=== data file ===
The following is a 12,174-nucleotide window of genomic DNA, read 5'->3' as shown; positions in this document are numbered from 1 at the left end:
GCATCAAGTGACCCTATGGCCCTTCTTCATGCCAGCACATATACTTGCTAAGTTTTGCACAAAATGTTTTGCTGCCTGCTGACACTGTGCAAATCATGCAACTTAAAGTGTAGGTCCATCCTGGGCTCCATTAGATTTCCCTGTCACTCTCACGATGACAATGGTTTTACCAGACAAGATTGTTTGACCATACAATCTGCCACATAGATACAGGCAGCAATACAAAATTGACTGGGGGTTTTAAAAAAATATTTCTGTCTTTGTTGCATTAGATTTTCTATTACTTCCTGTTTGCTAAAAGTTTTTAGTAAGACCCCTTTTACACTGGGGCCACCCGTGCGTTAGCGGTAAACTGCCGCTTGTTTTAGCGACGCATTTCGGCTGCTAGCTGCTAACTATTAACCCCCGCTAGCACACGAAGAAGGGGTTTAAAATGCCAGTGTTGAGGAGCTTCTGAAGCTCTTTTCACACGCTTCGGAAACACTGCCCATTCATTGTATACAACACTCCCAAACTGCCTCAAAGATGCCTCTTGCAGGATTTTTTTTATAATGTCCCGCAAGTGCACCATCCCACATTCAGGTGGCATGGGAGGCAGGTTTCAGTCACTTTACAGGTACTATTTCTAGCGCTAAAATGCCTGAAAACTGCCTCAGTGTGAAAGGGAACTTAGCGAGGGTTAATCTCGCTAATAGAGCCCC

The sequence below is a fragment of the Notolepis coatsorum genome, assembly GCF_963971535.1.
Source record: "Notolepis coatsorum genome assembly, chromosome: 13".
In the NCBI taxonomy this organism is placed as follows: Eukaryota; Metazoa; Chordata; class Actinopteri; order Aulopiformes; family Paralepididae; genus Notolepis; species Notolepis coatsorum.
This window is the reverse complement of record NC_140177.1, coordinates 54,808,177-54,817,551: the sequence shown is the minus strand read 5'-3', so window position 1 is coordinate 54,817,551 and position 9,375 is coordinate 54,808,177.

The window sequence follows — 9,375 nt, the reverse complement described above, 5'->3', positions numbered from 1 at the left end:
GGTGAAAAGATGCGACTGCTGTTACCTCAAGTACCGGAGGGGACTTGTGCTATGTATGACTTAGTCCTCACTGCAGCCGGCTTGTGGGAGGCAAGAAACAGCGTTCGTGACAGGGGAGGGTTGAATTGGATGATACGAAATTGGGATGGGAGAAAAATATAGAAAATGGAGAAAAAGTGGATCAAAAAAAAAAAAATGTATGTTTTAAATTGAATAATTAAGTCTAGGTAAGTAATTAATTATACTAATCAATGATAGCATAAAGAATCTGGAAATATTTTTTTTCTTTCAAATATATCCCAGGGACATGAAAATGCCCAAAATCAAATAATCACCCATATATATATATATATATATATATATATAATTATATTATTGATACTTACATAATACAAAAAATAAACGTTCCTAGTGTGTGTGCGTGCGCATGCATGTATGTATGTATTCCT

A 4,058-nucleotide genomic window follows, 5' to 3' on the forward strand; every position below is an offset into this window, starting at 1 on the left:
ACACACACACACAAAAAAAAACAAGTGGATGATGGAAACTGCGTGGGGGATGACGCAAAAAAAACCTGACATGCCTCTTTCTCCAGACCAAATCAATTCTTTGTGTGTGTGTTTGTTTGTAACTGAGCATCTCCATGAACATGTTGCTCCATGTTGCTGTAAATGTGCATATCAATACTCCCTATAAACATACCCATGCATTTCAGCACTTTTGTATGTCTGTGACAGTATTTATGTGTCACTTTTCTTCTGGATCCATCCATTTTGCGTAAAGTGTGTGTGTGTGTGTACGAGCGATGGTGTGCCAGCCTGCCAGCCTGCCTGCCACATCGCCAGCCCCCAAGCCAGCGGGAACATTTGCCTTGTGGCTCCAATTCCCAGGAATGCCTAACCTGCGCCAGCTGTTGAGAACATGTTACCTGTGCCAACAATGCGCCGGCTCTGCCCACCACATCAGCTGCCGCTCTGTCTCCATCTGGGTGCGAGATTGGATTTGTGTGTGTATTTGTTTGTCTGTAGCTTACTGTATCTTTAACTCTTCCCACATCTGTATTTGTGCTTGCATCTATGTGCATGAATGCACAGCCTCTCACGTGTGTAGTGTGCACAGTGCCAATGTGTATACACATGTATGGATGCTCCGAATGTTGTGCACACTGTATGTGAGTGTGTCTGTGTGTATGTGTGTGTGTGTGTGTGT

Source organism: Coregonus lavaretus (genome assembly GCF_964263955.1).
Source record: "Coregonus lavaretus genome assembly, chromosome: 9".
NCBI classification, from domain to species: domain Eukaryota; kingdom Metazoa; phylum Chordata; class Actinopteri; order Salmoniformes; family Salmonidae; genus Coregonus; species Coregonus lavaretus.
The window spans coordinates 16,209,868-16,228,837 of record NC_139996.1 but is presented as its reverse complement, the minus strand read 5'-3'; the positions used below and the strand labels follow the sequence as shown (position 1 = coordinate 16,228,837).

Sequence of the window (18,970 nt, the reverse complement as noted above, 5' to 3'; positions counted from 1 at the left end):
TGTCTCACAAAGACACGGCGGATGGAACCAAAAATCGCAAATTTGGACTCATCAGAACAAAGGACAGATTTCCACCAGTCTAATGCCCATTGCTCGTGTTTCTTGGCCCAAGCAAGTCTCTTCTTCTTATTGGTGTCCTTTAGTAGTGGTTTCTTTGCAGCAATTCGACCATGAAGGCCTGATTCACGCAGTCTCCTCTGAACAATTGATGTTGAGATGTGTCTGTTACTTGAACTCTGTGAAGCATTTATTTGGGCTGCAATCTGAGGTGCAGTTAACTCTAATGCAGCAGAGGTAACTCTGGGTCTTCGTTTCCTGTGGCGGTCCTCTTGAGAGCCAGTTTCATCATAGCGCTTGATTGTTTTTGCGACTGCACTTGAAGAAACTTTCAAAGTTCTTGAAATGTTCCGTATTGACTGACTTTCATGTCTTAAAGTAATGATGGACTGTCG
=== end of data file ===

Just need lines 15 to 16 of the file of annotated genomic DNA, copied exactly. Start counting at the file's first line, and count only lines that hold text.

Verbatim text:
Sequence of the window (18,970 nt, the reverse complement as noted above, 5' to 3'; positions counted from 1 at the left end):
TGTCTCACAAAGACACGGCGGATGGAACCAAAAATCGCAAATTTGGACTCATCAGAACAAAGGACAGATTTCCACCAGTCTAATGCCCATTGCTCGTGTTTCTTGGCCCAAGCAAGTCTCTTCTTCTTATTGGTGTCCTTTAGTAGTGGTTTCTTTGCAGCAATTCGACCATGAAGGCCTGATTCACGCAGTCTCCTCTGAACAATTGATGTTGAGATGTGTCTGTTACTTGAACTCTGTGAAGCATTTATTTGGGCTGCAATCTGAGGTGCAGTTAACTCTAATGCAGCAGAGGTAACTCTGGGTCTTCGTTTCCTGTGGCGGTCCTCTTGAGAGCCAGTTTCATCATAGCGCTTGATTGTTTTTGCGACTGCACTTGAAGAAACTTTCAAAGTTCTTGAAATGTTCCGTATTGACTGACTTTCATGTCTTAAAGTAATGATGGACTGTCG